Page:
Transportation

I have no magic proposal for road funding. To be honest, I believe most people who look at the budget and recognize there is no money to allocate in the existing budget for road and bridge repair, sidewalks, and trails.

What projects are happening are the result of bond debt, IndyGo’s rapid transit lines (using mostly federal funds plus local tax incentives. About a third of the Red Line funding is for street, utility, and sidewalk repair), and existing line-item budgeting.

The Hogsett Administration has proposed bringing more services in-house, like street sweeping. I’m not convinced that’s a good answer or not. Someone in the Hudnut Administration thought it would be cheaper and more efficient to outsource it, so someone’s not learning from history as to why.

Regardless, the City budget maintains emergency upkeep on roads at this point. Barring major development, my stance is simple:

  • No more new roads when we can’t maintain what we already have.
  • Walkways Indy and Plan 2020 have the best data on where sidewalks and other infrastructure is needed, not where it’s “most desired”.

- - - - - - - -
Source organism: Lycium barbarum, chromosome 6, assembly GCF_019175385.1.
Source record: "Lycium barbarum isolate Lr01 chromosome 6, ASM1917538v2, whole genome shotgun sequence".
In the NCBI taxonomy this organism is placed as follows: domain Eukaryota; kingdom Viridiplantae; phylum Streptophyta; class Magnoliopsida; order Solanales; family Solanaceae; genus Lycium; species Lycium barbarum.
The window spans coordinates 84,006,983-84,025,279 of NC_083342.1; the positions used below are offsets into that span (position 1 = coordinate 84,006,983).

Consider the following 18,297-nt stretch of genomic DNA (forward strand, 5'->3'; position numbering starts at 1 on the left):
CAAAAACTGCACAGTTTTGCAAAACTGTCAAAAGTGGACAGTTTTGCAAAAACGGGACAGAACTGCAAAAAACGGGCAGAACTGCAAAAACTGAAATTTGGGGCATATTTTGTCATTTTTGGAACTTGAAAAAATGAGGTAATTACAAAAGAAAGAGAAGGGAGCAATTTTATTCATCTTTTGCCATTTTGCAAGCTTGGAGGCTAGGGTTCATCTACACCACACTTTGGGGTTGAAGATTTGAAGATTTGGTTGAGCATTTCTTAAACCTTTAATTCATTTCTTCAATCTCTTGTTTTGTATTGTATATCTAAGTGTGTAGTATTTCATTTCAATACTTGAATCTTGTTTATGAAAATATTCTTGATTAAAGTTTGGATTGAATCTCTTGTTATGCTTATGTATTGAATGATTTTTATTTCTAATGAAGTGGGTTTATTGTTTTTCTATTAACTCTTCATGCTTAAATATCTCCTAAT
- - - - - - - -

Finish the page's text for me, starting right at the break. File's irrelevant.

• Bike infrastructure is far cheaper than entire streets. Where it makes sense to add new trails and bikeways, we should consider those options.
  • Likewise, we should consider all options that improve the mobility of people. If that means cars, fine. If that means more pedestrians or bikes can get through an area faster, fine.
  • There should be no war on bikes no more than there should be a war on cars or any other kind of transportation. If it’s sustainable, efficient, and allows for increased mobility of people and freight, that’s the smartest option.
  • Scooters are fine.

Ultimately, smart cities give people options. That includes options in how people work and live and how they get around town. If that’s a mix of private vehicles and walking, or just a car, or just a bike, or just your feet — that’s a choice people can and ought to be able to make.

Justin Harter for District 12